Tale of heroes, villains


Taken together, several autumn constellations tell one of the most remarkable stories in ancient mythology.

The ancients fashioned their heroes out of the stars, and their exploits teach us much about bravery and personal sacrifice for the larger good of society.

Nearly overhead in the northern sky is the constellation Cassiopeia. She is “W” shaped and looks like a partially folded up chaise lounge. In modern times, she is often called “the lady in the lawn chair.”

Cassiopeia was the beautiful queen of Ethiopia, and she was vain about her looks.

While combing her luxuriantly long hair one day, she boasted that she was even more beautiful than the Nereids, the nymphs who lived in the sea.

There were 50 Nereids in all. They were the daughters of Nereus, sometimes called the Old Man of the Sea. Unfortunately for Cassiopeia, one of them, Amphitrite, was married to Neptune, the god who ruled over the sea. Amphitrite led a deputation of the Nereids’ sisters appealed to Neptune to punish Cassiopeia for her vanity.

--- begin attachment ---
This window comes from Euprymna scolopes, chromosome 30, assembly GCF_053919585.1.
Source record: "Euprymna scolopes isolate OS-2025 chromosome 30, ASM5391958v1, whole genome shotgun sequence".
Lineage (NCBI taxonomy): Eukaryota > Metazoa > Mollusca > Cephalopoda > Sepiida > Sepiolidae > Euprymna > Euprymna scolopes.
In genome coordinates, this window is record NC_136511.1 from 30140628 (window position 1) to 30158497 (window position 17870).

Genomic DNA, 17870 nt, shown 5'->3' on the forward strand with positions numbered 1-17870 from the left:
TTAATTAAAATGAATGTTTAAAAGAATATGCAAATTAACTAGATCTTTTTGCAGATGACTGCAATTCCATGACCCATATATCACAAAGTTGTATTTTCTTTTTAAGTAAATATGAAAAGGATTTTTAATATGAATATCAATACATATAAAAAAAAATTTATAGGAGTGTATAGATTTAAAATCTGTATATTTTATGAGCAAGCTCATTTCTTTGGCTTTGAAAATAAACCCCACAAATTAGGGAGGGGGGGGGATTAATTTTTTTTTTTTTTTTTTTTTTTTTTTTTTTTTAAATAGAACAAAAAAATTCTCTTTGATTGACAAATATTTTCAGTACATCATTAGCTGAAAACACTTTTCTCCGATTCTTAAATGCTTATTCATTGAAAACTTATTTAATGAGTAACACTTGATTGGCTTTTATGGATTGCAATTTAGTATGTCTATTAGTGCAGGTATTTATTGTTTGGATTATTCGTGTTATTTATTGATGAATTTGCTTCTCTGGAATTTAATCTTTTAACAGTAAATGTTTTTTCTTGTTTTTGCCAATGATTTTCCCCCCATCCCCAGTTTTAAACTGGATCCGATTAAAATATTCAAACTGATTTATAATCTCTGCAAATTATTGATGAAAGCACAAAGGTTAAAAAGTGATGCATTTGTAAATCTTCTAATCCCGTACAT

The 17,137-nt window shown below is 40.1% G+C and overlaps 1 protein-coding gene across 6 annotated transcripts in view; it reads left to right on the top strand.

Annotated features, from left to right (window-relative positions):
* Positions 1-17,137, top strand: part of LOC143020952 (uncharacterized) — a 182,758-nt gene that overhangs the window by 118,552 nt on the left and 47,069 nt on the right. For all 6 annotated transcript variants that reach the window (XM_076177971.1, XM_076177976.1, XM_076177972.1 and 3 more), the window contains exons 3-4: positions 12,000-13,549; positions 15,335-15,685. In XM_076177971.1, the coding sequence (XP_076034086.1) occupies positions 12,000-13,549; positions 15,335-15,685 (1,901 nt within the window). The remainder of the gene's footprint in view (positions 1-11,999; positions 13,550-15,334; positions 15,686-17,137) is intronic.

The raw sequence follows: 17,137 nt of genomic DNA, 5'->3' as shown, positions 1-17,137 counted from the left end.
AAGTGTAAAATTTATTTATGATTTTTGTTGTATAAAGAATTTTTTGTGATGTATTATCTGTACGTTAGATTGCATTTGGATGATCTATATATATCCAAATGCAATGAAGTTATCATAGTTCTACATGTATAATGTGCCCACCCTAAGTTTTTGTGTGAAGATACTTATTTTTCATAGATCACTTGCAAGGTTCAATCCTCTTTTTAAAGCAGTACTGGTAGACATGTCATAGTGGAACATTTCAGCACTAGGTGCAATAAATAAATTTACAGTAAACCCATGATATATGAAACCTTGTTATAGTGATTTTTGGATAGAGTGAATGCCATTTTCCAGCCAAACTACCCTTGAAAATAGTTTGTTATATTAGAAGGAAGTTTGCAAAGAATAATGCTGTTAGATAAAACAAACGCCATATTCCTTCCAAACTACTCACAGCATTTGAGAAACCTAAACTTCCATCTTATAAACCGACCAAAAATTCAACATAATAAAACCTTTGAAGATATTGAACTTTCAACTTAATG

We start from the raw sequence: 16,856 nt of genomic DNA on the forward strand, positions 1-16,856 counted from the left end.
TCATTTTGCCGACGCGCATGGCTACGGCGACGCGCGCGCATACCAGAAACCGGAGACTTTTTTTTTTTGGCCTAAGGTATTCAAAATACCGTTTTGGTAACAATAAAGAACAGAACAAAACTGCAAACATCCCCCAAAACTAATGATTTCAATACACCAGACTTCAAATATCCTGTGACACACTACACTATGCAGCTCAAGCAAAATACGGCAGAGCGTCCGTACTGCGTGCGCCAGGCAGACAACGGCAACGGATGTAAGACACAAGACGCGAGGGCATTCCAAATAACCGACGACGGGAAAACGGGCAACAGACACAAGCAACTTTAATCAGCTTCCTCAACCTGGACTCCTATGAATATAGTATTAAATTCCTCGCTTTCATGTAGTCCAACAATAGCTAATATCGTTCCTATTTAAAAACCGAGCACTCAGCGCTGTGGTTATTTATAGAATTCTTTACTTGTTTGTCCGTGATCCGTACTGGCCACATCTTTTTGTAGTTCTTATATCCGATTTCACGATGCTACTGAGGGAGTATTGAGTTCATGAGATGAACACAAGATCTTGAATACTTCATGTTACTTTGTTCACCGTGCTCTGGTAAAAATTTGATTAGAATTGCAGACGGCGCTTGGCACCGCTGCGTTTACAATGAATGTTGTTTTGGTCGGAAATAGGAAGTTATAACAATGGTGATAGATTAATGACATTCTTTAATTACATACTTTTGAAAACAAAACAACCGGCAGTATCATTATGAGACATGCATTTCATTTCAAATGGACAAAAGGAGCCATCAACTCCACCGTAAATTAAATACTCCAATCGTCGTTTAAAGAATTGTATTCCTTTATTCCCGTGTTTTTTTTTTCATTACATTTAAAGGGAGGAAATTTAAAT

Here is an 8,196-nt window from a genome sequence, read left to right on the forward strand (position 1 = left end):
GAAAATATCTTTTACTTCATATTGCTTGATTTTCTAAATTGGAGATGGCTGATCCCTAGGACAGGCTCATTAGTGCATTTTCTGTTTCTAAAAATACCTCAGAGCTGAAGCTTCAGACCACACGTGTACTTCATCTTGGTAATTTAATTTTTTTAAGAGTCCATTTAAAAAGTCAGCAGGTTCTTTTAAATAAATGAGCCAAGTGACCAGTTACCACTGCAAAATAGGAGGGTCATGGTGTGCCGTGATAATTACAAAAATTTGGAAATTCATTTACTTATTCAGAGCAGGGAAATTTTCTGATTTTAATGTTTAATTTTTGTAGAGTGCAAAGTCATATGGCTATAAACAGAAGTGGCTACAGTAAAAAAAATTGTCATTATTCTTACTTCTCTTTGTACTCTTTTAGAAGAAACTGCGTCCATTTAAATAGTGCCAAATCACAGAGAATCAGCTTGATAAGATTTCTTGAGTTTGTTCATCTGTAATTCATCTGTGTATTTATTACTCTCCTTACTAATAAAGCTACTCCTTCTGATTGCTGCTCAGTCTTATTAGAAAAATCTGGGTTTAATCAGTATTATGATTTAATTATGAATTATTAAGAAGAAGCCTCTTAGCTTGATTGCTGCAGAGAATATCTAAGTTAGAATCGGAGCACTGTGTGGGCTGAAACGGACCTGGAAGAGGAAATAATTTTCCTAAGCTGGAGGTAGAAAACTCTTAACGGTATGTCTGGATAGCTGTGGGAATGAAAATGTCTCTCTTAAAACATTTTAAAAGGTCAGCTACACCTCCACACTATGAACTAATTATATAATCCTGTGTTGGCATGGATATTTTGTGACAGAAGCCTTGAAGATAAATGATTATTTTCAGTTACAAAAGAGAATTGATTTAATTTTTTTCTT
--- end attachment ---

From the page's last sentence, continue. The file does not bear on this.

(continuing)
Neptune didn’t exactly enjoy hearing his nymphs put down that way, especially by a mere mortal, so he sent the vicious sea monster Cetus to ravage the coast of Ethiopia. Right now, you can see it stretching across the southern sky, low on the horizon, in the early evening.

Many astronomy types think of Cetus as “The Whale,” but the Greeks and then the Romans envisioned it quite differently. By our modern standards, the Greek Cetus was rather ridiculous looking — the denizen of some B-movie Japanese monster flick from the 1950s.

It had enormous gaping jaws, the front feet of a land animal, and a scaly, coiled body like a sea serpent. Add the tail at the end, and the result is almost comical — except of course for the big, pointy teeth.

What were the Ethiopians to do? The country needed a decisive leader, but unfortunately, it didn’t have one. Cassiopeia’s husband was the rather weak King Cepheus, who is fittingly placed below Cassiopeia in the northern sky.